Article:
Cook the Book, Revsited

With a towering cookbook collection and new additions added regularly, it was clear...I'd need twelve lifetimes to work through those books.  An idea began to take shape. What if...we combined the elements of a book club...and a potluck? What if...each person cooked out of the same book so we could compare notes--rejoicing in the winners and mulling over the duds, collectively?

And that's what we did. Back in 2006 we spent a few months working out the kinks. We tackled a few of the latest and greatest chef cookbooks, only to determine...they weren't so great. "I don't get it. Everyone's talking about this book!" An industry veteran cooed in my ear, "That's marketing, darling."

Eventually, we settled on tried and true and modern day classics. Julia Child, Lydia Bastianich, Rick Bayless, Julie Sahni, Thomas Keller, etc. One Christmas, we took over a culinary school kitchen for a baking marathon.

For two years, we gathered around the table. We explored cookbooks, and stretched our culinary skills. Seasoned pros joined the ranks and provided valuable insight when a recipe went awry or needed improvement.

On an average day, we'd try 10-14 dishes from a book. Sampling a variety of dishes side by side, a picture takes shape. Beyond the text, you begin to understand the author's culinary point of view--a penchant for sour notes, or earthy flavors. Elements of their writing style come into focus. "What if I can't get fresh epazote? Are substitutions recommended? Where? In the recipe, headnotes, or introduction?" It's a deeper look that extends well beyond my one-recipe-at-a-time approach.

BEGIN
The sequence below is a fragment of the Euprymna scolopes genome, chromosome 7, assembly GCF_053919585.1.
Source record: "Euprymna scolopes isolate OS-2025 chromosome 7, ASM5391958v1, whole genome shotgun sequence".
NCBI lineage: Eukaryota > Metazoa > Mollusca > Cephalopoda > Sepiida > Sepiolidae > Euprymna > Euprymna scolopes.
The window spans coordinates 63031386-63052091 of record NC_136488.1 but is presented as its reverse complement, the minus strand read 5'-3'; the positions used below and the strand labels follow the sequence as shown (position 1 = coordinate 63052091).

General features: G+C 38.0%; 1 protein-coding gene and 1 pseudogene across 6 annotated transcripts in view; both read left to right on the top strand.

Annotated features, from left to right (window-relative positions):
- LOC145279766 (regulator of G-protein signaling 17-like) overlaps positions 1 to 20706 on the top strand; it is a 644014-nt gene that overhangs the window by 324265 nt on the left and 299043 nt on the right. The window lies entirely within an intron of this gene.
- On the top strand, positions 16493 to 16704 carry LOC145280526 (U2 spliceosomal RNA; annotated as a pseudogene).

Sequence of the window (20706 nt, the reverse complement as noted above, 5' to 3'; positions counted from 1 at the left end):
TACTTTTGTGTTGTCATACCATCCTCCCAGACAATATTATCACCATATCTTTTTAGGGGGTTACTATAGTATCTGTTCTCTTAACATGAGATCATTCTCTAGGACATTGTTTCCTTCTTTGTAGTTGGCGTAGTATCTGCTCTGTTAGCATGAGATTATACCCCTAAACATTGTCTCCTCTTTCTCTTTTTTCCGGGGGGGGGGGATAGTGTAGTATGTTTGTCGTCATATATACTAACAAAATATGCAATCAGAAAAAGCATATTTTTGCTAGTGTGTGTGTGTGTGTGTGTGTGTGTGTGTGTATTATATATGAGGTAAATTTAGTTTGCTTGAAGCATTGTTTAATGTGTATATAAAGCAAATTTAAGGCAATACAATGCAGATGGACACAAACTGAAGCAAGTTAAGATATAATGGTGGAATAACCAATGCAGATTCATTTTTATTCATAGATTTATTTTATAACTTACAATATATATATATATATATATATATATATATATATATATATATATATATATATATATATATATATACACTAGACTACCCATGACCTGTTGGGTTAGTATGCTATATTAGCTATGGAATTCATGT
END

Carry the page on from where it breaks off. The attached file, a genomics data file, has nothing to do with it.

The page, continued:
It was an incredibly valuable experience. But in the end, it became difficult to sustain. And things wound down a couple years later.

:: :: ::

In the intervening years, I experienced some dramatic life changes. When things finally slowed down, I started asking myself some tough questions. What's working? What not working? And what am I missing?

In the process of reevaluating that big LIFE picture, I realized how much I missed our cookbook group. The original members are spread around the world, but maybe others would be interested. I sent out a few feelers.

Within a few weeks, we had our first gathering. We extended the table twice, and then realized all the food would not fit. Buffered with two other tables, it was an incredible feast! Raising a glass among new friends, old friends, and others I'd only met that day, it was incredibly fulfilling.

Our first gathering we tackled:

Essential Classics of Italian Cooking 
by Marcella Hazan

- Chickpea Soup with Rice
- Cucumber and Orange Salad
- Scallop Sauce with Olive Oil, Garlic, and Hot Pepper over Pasta
- Braised Carrots with Parmesan
- Baked Escarole Torta
- Baked Polenta with Bolognese Meat Sauce
- Pork Stewed with Porcini Mushrooms and Juniper
- Olive Oil Cake & Vin Santo
- Homemade Limoncello

Dishing at Macy's with Chef Tom Douglas

Do you know about Macy's Culinary Council? It's an all star line up of celebrity chefs including Rick Bayless, Wolfgang Puck, Ming Tsai, Cat Cora, Emeril Lagasse, and more. The goal? To bring cooking back home. In Macy's stores across the country, Culinary Council chefs provide cooking demonstrations and share essential tips. (Check the events page for dates near you.)